DO NOT OVERHEAT. Brass melts before copper. You will see the brass starting to liquify a tiny bit.
Once out of the forge let it cool down slowly. This takes a while, so be patient.
Here I have it cooled.
I had to cut the bolts off, but I was successful in getting a good press on the metals.
Now to the drill press.
Drill a series of random partial holes, varying depth. These variations make more random raindrop patterns.
Into the forge again. This time bring it up to red hot. Again, do not overheat. If you leave it in too long the brass will melt away.  (Brass has a lower melting point than pure copper.)
Hammering on the anvil. This pushes the material up into the holes. I used a 3 lb. hammer and my post anvil.
Another heating and back to the anvil. The goal here is to move as much material into the holes before the billet cools.

This is where I got to before grinding.

As I am grinding I can see the raindrop pattern appear. You are going to lose material here. There is not a whole lot you can do about it. The better the flattening job on the anvil the less grinding you'll need to do.
Coarse grinding with 60 grit will remove the metal fairly quickly.
Once there are no more inclusions (visible dents), try some sandpaper in the finer grits. I am using some wet/dry 120 grit automotive sandpaper here. Water keeps the dust down and lubricates the surface washing any larger grit away. A squirt bottle works well for this.
After you get sanding to 400 grit, a quick shot on the buffer with some black compound should reveal an sweet shine. I don't need to perfect this finish as I will be purposing it at a later date.

The end result is  2-3/8" square by 3/16" thick. This piece should make four knife bolsters.

Thank you for stopping by.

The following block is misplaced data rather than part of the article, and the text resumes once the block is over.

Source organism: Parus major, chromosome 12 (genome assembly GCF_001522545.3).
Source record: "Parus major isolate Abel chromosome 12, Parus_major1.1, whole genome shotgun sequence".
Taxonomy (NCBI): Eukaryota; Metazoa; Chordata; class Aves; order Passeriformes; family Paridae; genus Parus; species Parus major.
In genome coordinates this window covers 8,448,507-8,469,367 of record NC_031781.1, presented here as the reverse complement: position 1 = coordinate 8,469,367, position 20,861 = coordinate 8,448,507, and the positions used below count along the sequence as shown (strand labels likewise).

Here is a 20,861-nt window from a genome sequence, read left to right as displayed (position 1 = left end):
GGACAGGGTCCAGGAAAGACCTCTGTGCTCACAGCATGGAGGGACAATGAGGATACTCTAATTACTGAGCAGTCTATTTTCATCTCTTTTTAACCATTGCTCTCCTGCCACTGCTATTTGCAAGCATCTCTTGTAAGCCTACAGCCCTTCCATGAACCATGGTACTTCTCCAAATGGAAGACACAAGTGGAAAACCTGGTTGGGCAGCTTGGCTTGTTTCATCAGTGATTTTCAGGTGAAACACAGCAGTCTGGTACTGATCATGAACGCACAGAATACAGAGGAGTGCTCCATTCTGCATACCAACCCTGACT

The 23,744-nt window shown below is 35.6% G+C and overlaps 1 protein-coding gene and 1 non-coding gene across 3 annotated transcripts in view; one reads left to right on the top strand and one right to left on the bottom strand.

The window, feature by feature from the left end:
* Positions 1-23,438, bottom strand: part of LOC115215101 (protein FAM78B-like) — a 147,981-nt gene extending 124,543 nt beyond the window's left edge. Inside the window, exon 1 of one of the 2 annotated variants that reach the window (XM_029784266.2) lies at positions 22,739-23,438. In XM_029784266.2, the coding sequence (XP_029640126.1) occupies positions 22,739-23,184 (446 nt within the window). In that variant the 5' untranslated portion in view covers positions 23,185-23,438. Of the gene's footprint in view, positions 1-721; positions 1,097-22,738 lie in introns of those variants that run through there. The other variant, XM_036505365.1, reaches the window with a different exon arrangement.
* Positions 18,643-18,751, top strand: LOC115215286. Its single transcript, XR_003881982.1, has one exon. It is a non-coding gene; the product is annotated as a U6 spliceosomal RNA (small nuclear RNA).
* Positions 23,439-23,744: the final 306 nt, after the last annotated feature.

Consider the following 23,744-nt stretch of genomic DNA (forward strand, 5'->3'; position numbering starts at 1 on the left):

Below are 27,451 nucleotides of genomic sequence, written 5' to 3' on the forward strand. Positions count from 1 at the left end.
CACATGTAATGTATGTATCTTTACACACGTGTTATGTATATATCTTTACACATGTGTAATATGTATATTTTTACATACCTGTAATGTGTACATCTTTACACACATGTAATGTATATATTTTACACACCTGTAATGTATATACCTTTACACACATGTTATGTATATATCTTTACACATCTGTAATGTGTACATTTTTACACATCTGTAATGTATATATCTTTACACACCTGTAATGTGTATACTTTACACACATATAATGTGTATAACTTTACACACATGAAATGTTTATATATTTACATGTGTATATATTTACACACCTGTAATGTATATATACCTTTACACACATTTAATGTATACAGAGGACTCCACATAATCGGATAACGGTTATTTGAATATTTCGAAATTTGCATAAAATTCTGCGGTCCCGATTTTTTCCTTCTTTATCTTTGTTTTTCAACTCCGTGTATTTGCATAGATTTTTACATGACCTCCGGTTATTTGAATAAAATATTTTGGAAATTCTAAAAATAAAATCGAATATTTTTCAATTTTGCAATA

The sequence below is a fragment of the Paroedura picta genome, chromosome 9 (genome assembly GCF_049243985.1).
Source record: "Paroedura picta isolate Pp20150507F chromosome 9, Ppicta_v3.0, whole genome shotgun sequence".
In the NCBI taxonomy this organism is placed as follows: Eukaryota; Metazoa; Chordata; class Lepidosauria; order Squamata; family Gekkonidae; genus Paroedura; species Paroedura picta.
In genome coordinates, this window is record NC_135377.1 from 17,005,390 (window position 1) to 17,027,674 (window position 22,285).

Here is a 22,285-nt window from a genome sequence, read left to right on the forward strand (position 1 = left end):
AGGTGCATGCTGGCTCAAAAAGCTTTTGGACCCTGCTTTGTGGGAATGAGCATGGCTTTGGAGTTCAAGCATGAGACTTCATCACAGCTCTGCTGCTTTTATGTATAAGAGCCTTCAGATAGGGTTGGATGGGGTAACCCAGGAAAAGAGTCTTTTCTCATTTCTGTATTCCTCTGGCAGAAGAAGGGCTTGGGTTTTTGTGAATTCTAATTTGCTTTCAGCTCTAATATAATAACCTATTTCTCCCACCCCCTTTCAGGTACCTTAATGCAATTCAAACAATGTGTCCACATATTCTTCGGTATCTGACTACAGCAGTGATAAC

Joe Wagner said...

Very cool! I might have to try that.

Silver Forge Studio said...

Bravo Dan. Well done! You may find better results using kerosene or methanol to "dissolve"your borax. These materials have a higher capillary action than water and will burn out effectively consuming oxygen as they burn.

Just another method. Your process works and the end result is beautiful.

Your mokume scraps make great beads and bracelet end caps... Don't waste any of your hard work!

Bravo again.

D. Comeau said...

Thank you for your kind words. I will certainly try the kerosene the next time.


Unknown said...

Hi Dan, great site. Thanks so much for all thin info.
Just a thought...the 1/4 inch steel torque plates tend to flex a little in heat, and lose their compression. 1/2"-1" torque plates can regrind to flat over and over, and wont ever flex. Better compression, better merger.

Unknown said...

Would it work to hold the stack together with a clamp, then use an oxy acetylene torch to melt the corner to hold it together instead of the plates?

Thank you!

D. Comeau said...


I think as along as you pressed it when it's up to temperature you'd be ok doing it like a Damascus billet. Clamp, weld, heat & press. You need that pressure though.